Can the British military really stand up to China?
In sunny San Diego last Monday, Anthony Albanese, Rishi Sunak and Joe Biden shook hands on the Australia-UK-US (Aukus) deal.
Often reported as if it were simply a big industrial deal to equip Australia with nuclear submarines, it is in fact far more strategic.
Aukus represents a major step towards limiting China’s ambitions in the Asia-Pacific region, as Beijing increasingly turns its attention beyond its borders.
Why is China looking out to sea?
At heart, it is a matter of both strategic importance and national pride. Beijing sees control of the waters around it as crucial to maintaining its sovereignty and economic strength.
The West, however, fears that growing naval strength is part of a long term plan for China to invade Taiwan, an ambition that would hand Beijing potentially devastating economic leverage.
China's path to global domination
To understand China’s growing focus on the seas that border it to the east, look first at its demographics and economy.
China is a gigantic nation with 1.4 billion people, more than any other on Earth, and a likewise gigantic $18 trillion industrial economy which is only outmatched by one other: the USA.
However, China does not have anything like sufficient energy supplies to run that economy, nor enough home grown food to feed its people. Vital imports of both come by sea.
The Middle Kingdom is powered overwhelmingly by coal (55pc of primary consumption), oil (19pc) and gas (9pc). China has to import half of its gas and more than half of its oil. Even though it is a gigantic coal producer, China also has the largest coal imports in the world.
The great bulk of the coal comes from Indonesia and Australia; the oil from many places, but primarily the Middle East. A third of the gas comes by pipeline from elsewhere in Asia, but the rest is in LNG tankers that cross the sea.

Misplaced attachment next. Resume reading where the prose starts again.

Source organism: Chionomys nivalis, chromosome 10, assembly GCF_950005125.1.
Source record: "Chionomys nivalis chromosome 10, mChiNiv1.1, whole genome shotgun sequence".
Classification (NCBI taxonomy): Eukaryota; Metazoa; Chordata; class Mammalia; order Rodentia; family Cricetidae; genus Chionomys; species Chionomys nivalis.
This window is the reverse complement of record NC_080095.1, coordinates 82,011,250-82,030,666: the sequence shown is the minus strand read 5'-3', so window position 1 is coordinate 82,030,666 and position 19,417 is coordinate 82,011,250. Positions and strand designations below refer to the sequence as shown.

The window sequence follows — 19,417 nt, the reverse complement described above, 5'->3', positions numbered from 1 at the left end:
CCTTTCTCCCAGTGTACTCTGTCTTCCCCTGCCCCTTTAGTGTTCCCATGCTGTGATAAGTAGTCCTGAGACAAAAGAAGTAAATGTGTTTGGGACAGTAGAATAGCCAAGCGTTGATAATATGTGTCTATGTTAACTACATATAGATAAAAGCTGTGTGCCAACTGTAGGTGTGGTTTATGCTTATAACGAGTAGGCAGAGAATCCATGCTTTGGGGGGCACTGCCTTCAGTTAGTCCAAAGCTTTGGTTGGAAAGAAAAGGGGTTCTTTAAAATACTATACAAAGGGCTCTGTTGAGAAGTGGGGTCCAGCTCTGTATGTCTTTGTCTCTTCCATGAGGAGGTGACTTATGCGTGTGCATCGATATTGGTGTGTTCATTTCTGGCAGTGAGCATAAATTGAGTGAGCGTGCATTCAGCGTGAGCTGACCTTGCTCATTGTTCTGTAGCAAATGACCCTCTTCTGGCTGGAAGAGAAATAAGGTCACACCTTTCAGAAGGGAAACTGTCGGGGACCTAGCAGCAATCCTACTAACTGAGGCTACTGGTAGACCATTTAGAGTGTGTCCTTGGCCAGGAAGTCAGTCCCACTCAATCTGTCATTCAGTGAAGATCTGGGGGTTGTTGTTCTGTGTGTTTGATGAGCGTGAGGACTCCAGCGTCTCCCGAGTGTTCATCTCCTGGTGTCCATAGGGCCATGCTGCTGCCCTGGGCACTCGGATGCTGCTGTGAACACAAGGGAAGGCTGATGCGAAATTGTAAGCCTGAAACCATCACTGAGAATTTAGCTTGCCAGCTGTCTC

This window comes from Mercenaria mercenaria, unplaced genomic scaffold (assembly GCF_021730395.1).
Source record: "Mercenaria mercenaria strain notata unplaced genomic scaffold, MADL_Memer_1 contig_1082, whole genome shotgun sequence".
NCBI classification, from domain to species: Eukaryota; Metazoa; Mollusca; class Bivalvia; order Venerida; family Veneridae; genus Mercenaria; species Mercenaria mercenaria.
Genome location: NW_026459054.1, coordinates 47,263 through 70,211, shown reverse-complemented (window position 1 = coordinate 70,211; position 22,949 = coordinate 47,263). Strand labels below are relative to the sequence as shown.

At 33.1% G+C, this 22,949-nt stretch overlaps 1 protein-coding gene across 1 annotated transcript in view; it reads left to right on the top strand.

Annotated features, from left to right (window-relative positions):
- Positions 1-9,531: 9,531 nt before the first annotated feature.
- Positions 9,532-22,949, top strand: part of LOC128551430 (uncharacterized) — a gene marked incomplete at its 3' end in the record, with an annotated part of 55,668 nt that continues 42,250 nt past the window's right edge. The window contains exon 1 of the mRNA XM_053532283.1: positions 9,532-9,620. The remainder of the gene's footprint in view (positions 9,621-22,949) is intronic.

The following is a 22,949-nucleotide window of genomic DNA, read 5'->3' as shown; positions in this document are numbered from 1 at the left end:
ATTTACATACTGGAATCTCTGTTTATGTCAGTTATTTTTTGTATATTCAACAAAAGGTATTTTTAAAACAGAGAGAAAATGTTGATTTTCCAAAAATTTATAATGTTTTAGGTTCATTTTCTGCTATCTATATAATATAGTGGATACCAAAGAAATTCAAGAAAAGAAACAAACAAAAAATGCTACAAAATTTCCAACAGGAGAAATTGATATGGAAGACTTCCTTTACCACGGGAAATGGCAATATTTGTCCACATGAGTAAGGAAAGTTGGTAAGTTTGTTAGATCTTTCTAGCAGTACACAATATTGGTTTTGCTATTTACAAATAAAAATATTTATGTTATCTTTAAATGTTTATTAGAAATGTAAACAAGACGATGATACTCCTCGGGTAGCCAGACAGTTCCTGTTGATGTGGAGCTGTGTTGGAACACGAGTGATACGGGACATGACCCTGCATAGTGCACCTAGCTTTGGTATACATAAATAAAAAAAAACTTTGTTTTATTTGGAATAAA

Even China’s own production is often offshore: the Bohai oil field, China’s biggest, is in the Yellow Sea.
Some people suggest that oil and gas fields might be a key issue in the South China Sea, where China has been increasingly aggressive, but in truth there aren’t enough resources there to seriously interest Beijing.
That doesn’t mean China is uninterested in the stretch; far from it. Control of the South China Sea is of great strategic importance.
Supertankers carrying millions of barrels of crude oil move into the Sea through the Singapore Strait every day, carrying vital supplies not only to China but onwards to the similarly energy-hungry industries of Japan, South Korea and Taiwan.
It’s a similar picture with LNG gas tankers and Australian and Indonesian coal shipments.
Australia is one of China’s most important trading partners, not just for fuel but for food too.
Despite China’s vast size and tracts of fertile land, it has one of the lowest amounts of arable land per head of population in the world.
Australia, by contrast, has the world’s highest area of arable land per head of population. It produces more than three times as much wheat as it consumes, much of which is exported to China.
Demand for meat has also soared in China in recent decades. Australia produces a lot of beef, a fact that has not gone unnoticed.
In 2015 and 2016, Chinese firms attempted to buy Australia’s largest cattle business, Kidman and Co, which owns 2.5 percent of the total Australian land area: about the same area as South Korea. The Australian government nixed those plans, but even so China remains the second-biggest foreign landowner in Australia (the first and third are the UK and US.)